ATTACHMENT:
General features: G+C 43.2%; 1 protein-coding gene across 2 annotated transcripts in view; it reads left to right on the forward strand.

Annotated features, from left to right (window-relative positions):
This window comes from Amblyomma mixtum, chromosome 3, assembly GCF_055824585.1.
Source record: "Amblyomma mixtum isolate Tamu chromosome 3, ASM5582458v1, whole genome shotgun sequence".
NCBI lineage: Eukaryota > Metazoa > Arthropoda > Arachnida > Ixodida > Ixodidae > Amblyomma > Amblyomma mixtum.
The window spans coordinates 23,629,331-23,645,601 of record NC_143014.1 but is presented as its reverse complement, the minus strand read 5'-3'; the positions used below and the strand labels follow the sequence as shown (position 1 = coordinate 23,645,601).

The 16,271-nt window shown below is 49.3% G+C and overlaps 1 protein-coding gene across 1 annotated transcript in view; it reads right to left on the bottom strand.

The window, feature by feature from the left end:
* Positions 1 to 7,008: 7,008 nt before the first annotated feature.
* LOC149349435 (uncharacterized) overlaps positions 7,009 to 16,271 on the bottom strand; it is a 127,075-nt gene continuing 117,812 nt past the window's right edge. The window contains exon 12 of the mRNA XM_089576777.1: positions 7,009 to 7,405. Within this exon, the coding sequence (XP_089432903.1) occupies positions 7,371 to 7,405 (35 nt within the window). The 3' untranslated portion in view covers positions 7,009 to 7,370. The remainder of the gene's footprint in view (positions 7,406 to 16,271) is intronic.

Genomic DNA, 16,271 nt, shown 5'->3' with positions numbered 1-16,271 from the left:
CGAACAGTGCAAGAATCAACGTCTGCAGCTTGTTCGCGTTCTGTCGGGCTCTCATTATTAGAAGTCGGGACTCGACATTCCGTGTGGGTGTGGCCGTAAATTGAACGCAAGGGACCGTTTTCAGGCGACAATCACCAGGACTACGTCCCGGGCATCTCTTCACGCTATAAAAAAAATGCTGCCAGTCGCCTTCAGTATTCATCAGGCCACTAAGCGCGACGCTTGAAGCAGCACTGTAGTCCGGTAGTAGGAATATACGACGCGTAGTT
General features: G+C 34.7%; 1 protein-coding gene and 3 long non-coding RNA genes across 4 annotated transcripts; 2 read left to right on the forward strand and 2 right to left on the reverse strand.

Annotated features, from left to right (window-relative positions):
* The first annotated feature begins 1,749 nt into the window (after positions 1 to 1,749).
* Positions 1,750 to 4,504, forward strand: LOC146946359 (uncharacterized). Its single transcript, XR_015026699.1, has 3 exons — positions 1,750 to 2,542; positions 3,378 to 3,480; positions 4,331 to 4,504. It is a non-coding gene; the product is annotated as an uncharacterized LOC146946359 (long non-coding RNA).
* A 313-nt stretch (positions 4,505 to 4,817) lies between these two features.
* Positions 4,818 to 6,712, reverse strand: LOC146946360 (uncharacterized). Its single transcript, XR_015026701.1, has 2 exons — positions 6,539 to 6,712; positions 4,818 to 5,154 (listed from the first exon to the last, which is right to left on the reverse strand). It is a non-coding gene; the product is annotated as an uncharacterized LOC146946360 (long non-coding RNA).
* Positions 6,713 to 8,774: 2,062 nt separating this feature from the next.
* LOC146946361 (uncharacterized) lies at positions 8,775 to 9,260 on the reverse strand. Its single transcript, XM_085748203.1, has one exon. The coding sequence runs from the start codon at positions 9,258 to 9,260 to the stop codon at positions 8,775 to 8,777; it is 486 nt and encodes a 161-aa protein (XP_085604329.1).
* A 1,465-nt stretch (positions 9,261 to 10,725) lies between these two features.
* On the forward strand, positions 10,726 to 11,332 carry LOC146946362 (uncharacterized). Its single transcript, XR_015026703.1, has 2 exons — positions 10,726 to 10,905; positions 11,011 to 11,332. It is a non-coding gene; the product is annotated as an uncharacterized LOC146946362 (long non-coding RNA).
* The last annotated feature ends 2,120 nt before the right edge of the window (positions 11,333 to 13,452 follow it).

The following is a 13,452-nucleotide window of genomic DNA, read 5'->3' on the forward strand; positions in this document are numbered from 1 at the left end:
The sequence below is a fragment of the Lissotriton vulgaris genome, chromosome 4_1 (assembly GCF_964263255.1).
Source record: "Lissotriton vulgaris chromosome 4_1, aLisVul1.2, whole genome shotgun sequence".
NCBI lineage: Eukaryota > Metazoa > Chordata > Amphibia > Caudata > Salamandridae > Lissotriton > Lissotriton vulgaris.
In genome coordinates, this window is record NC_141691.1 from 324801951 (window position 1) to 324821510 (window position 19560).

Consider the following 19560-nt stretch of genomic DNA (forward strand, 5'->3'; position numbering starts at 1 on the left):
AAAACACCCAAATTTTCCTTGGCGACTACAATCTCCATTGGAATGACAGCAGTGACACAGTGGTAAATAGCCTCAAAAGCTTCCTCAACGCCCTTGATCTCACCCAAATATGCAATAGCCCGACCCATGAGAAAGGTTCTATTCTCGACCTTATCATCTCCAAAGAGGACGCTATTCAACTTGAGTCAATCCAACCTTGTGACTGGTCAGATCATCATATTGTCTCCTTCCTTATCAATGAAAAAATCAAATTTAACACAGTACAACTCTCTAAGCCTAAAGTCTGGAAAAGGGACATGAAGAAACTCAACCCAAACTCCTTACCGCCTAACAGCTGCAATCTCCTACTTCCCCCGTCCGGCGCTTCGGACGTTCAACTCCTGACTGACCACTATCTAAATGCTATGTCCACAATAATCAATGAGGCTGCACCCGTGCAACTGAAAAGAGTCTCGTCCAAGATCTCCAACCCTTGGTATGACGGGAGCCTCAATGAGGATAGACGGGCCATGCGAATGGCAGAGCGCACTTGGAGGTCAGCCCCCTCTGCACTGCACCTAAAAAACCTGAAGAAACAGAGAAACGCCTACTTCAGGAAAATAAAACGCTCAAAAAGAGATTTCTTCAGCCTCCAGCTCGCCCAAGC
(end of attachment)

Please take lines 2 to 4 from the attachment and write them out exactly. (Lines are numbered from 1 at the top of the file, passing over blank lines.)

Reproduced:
Annotated features, from left to right (window-relative positions):
This window comes from Amblyomma mixtum, chromosome 3, assembly GCF_055824585.1.
Source record: "Amblyomma mixtum isolate Tamu chromosome 3, ASM5582458v1, whole genome shotgun sequence".